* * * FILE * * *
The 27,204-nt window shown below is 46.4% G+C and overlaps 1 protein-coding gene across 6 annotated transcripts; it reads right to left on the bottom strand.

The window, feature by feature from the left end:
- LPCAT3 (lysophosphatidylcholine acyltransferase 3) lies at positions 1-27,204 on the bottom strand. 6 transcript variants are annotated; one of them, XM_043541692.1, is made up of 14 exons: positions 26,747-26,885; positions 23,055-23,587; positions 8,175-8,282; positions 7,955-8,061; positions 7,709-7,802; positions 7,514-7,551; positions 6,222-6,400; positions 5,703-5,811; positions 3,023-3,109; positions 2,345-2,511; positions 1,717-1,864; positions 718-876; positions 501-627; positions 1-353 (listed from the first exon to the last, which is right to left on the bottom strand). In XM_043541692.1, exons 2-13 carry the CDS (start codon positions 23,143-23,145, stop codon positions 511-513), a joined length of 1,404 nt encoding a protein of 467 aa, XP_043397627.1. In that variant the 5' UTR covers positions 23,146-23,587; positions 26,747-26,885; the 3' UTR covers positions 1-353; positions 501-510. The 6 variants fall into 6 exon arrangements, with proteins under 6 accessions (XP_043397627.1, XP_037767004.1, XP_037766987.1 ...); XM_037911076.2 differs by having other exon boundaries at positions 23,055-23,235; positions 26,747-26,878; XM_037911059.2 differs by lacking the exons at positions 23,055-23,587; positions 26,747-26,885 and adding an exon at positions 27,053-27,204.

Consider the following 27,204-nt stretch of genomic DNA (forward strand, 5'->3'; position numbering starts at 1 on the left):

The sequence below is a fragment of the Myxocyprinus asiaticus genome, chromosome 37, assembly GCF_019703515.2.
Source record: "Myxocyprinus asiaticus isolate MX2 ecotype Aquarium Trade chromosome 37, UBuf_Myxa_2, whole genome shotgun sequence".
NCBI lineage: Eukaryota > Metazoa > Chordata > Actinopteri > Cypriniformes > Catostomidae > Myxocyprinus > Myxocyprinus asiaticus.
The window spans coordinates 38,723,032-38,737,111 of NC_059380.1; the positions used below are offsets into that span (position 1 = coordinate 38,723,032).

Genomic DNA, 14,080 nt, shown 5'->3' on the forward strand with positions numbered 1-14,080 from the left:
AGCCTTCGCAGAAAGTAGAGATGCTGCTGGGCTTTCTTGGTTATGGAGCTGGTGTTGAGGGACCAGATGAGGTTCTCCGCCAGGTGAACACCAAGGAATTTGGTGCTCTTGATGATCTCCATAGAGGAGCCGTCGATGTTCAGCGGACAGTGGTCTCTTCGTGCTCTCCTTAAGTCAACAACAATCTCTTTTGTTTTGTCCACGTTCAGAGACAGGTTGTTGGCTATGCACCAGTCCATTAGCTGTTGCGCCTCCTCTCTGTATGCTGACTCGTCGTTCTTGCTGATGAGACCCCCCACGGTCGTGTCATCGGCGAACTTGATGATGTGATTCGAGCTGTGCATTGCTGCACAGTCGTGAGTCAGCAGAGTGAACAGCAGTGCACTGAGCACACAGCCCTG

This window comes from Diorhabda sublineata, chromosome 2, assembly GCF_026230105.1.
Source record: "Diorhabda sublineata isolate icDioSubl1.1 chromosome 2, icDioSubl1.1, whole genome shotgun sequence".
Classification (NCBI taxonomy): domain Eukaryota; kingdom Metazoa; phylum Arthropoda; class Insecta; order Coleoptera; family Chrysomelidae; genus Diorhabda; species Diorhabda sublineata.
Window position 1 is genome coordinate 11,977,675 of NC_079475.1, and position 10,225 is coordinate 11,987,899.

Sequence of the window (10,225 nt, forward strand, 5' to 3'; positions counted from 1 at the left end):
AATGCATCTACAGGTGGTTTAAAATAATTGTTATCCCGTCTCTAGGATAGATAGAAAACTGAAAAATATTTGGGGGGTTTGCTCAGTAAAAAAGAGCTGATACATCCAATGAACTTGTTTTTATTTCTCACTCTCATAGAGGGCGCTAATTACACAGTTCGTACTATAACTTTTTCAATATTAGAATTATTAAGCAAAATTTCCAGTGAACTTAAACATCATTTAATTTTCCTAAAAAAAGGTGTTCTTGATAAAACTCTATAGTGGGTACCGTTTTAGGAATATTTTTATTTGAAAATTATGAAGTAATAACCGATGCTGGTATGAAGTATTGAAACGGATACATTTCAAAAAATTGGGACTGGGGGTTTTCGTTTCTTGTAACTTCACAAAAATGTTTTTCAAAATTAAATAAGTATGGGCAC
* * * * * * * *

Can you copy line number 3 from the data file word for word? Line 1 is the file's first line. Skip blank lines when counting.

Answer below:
- LPCAT3 (lysophosphatidylcholine acyltransferase 3) lies at positions 1-27,204 on the bottom strand. 6 transcript variants are annotated; one of them, XM_043541692.1, is made up of 14 exons: positions 26,747-26,885; positions 23,055-23,587; positions 8,175-8,282; positions 7,955-8,061; positions 7,709-7,802; positions 7,514-7,551; positions 6,222-6,400; positions 5,703-5,811; positions 3,023-3,109; positions 2,345-2,511; positions 1,717-1,864; positions 718-876; positions 501-627; positions 1-353 (listed from the first exon to the last, which is right to left on the bottom strand). In XM_043541692.1, exons 2-13 carry the CDS (start codon positions 23,143-23,145, stop codon positions 511-513), a joined length of 1,404 nt encoding a protein of 467 aa, XP_043397627.1. In that variant the 5' UTR covers positions 23,146-23,587; positions 26,747-26,885; the 3' UTR covers positions 1-353; positions 501-510. The 6 variants fall into 6 exon arrangements, with proteins under 6 accessions (XP_043397627.1, XP_037767004.1, XP_037766987.1 ...); XM_037911076.2 differs by having other exon boundaries at positions 23,055-23,235; positions 26,747-26,878; XM_037911059.2 differs by lacking the exons at positions 23,055-23,587; positions 26,747-26,885 and adding an exon at positions 27,053-27,204.